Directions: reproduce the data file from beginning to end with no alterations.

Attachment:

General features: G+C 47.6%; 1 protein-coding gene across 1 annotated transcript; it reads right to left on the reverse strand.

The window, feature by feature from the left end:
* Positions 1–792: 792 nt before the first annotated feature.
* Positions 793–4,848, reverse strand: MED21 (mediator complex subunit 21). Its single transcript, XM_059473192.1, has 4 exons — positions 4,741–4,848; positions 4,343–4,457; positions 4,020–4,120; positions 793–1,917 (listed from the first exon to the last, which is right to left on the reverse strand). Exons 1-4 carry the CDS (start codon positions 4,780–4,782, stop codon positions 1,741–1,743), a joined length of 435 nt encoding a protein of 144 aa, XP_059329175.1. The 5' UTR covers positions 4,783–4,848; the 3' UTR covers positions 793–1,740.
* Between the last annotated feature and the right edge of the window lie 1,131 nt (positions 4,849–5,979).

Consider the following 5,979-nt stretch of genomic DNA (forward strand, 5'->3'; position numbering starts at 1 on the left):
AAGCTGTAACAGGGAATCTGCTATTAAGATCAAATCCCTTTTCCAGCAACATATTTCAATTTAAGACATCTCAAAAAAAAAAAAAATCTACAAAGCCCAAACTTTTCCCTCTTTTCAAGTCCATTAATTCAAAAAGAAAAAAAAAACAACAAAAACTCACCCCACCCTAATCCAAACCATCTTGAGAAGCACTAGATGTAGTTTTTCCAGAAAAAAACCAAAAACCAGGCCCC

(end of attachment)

General features: G+C 47.6%; 1 protein-coding gene across 1 annotated transcript; it reads right to left on the reverse strand.

The window, feature by feature from the left end:
* Positions 1–792: 792 nt before the first annotated feature.
* Positions 793–4,848, reverse strand: MED21 (mediator complex subunit 21). Its single transcript, XM_059473192.1, has 4 exons — positions 4,741–4,848; positions 4,343–4,457; positions 4,020–4,120; positions 793–1,917 (listed from the first exon to the last, which is right to left on the reverse strand). Exons 1-4 carry the CDS (start codon positions 4,780–4,782, stop codon positions 1,741–1,743), a joined length of 435 nt encoding a protein of 144 aa, XP_059329175.1. The 5' UTR covers positions 4,783–4,848; the 3' UTR covers positions 793–1,740.
* Between the last annotated feature and the right edge of the window lie 1,131 nt (positions 4,849–5,979).

Consider the following 5,979-nt stretch of genomic DNA (forward strand, 5'->3'; position numbering starts at 1 on the left):
AAGCTGTAACAGGGAATCTGCTATTAAGATCAAATCCCTTTTCCAGCAACATATTTCAATTTAAGACATCTCAAAAAAAAAAAAAATCTACAAAGCCCAAACTTTTCCCTCTTTTCAAGTCCATTAATTCAAAAAGAAAAAAAAAACAACAAAAACTCACCCCACCCTAATCCAAACCATCTTGAGAAGCACTAGATGTAGTTTTTCCAGAAAAAAACCAAAAACCAGGCCCC